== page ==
Make the curries the day(s) before, and reheated in slow cooker, oven, stove, whatever's available. I like oven best if you have enough pots for that.

Chutneys, also best made the day(s) before, or from a jar.

Salad is a great idea, with add-your-own dressing (lots of dietary problems with pre-dressed salad), as well as a bottle of olive oil and a bottle of balsamic for those of us who are super-sensitive to standard dressing ingredients (ie, vegans don't eat honey, mustard can contain bad things... &c).

I think papads are gluten free, but in case they aren't (or someone has issues with traces of gluten) I put some rice crackers out with some hummus (also made the day before, also vegan friendly).

Set it up like an Indian restaurant buffet, and sit back and watch them dig in.

Best of all, with curry you don't have to worry about getting the timing right for the different dishes, or carving the beast, or all those worrisome little details. Just heat and serve.
trampledbygeese November 30, 2014
ps. Curry = one of the more affordable cooking options, best effect for minimum cash. But don't tell your guests that.

Best of all, if you don't think you're going to have enough, just open another can of chickpeas, fava beans, whatever beans you like and use it to bulk out the curry.
Pegeen November 30, 2014
Will you have table seating for this group or is it a knees-up on chairs and sofas, etc.?

Voted the Best Reply!

garlic&lemon November 30, 2014
For several years, a friend and I cooked a celebration/thank-you dinner in January for about 25 women who volunteered for our non-profit. We discovered: 1) When we made hearty main dishes (e.g. coq au vin or other heavy mains) we had lots left over. After about 4 years, we ditched the main dish altogether. 2) Appetizers are good. Offering variety of small bites when they arrived was popular and allowed us to make almost everything ahead of time. This was accompanied by champagne, wine, and fruit coolers. 3) Women and salads go well together. We made two different salads and let folks choose. 4) Soups were popular. You can make two different soups. That way, you can allow for food allergies. Be sure to send out the email and ask folks to tell you what the allergies are. Add good bread or crackers and either cheese or hummus or both. 5) Dessert, while well-liked, also needed to be something that women could take smaller portions of. Again, we made tiny, decorated cupcakes in a couple of flavors, and something else. One year I made small home made oreos as well; another year when I was not feeling well, I made a couple of apple crisps and maple whipped cream and allowed everyone to serve themselves. Mousse in small cups, a variety of cookies in smaller sizes and other small bites helps you to prepare ahead of time and keeps leftovers down. Most of the women ate their main meal at lunch and preferred to eat lighter at dinner - or maybe it was the perceived peer pressure around other women. Whatever the reason, the above advice helped us to have very successful dinners. Use or borrow beautiful serving pieces, have flowers and candles, and use as much real china, glasses, and cups as you can handle. If that is not possible, use the highest quality disposables you can afford. Bribe one or more of your friends to help you on the night of the party.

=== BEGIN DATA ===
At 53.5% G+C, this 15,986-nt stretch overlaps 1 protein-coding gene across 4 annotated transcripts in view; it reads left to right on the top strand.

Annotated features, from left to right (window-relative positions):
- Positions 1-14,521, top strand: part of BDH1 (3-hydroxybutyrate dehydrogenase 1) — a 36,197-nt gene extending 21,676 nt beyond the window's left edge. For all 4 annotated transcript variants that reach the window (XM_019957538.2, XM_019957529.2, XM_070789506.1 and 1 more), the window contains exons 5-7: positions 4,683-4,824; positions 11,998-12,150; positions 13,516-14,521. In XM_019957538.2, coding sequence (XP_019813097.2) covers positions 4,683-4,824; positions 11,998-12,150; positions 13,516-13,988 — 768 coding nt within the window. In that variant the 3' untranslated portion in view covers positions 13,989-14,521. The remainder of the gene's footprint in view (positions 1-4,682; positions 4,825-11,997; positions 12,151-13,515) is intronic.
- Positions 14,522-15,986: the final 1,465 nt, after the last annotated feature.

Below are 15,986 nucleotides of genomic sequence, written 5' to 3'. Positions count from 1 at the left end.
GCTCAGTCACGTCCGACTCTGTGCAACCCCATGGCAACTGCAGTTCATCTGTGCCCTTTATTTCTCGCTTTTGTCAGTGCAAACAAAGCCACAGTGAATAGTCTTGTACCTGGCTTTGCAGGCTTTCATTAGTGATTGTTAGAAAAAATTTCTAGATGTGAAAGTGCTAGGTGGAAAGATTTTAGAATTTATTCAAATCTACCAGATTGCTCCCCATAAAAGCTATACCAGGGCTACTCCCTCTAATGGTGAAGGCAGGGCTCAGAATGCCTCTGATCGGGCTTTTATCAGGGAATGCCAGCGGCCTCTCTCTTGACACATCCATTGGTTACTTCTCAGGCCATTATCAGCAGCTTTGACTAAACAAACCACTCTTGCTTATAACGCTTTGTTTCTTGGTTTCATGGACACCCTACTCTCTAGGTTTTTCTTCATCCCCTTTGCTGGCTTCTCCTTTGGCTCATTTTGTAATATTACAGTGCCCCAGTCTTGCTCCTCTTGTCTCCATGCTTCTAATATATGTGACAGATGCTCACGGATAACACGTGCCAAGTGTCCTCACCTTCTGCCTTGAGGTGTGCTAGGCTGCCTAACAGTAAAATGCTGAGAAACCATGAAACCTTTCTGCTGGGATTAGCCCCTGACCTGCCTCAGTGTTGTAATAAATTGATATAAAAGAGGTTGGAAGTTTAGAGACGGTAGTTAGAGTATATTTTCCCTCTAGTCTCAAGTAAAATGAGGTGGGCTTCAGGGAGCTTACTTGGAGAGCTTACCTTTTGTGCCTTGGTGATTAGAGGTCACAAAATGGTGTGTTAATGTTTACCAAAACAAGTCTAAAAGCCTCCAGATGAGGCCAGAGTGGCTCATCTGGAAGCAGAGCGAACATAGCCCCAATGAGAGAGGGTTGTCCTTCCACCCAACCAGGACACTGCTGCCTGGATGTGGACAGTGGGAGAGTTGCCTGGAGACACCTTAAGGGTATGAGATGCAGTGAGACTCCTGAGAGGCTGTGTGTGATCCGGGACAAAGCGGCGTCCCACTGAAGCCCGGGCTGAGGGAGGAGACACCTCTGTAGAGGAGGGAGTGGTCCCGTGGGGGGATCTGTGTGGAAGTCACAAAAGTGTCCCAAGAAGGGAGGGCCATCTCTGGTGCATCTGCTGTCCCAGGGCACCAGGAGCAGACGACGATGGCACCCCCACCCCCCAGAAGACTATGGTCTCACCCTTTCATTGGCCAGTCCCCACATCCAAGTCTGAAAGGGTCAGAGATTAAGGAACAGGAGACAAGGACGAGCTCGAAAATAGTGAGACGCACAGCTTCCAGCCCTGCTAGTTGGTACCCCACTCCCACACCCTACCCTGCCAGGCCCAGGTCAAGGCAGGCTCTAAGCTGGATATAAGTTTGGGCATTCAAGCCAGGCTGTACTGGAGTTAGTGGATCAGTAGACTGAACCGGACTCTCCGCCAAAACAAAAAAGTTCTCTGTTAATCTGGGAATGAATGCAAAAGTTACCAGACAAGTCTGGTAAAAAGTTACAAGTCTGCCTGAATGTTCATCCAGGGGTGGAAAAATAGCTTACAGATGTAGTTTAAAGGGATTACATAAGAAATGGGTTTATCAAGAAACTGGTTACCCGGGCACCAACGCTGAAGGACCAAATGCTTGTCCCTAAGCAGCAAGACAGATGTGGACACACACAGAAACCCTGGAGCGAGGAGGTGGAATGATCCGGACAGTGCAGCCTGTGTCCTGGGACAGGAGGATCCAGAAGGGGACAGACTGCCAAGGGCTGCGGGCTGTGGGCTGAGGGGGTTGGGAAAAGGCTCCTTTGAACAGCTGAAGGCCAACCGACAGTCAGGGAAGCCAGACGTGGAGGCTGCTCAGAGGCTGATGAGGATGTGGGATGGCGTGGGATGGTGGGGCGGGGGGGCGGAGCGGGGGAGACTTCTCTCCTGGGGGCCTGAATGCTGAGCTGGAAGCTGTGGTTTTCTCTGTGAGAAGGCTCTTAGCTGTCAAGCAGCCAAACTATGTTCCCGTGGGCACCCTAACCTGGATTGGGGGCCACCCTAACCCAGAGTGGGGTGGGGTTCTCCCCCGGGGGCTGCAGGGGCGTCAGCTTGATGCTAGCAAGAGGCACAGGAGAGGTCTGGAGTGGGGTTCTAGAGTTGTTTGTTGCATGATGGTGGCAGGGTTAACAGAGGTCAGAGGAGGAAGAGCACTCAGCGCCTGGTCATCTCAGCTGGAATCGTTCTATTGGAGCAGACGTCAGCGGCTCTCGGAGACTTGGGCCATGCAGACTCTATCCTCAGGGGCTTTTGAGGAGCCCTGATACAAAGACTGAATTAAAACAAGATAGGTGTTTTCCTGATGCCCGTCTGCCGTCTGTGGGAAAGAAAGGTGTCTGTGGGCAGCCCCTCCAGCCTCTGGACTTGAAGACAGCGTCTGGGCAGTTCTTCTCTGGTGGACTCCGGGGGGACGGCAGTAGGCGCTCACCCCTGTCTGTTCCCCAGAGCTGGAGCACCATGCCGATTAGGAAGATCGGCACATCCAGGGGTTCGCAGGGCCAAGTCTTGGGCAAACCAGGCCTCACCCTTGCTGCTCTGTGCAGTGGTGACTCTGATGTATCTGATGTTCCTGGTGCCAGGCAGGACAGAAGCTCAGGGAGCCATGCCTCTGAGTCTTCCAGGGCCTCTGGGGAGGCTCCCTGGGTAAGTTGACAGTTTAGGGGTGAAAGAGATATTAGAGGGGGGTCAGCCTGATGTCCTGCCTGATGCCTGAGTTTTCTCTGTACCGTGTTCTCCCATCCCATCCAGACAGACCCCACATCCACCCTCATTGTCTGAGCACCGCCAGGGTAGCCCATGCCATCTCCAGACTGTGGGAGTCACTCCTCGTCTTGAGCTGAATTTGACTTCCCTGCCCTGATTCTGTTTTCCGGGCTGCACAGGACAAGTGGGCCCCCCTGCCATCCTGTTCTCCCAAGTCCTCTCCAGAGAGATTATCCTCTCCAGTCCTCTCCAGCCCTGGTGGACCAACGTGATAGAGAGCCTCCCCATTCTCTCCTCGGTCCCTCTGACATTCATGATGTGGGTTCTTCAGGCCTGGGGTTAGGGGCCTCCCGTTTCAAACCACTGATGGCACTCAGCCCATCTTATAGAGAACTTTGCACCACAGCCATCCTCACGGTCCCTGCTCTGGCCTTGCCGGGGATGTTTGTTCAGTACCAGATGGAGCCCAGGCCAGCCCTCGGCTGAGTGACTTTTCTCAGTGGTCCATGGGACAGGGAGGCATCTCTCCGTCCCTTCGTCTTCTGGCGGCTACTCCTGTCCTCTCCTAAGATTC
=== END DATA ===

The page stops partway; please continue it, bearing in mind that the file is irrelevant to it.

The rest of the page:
sexyLAMBCHOPx November 30, 2014
Your response set women and their appetites back 50 years!
keel November 30, 2014
I like to do a tostada bar for large groups of people. It's fun and let's everyone make their tostada to suit their taste. Plus, you can pretty much prep everything in advance.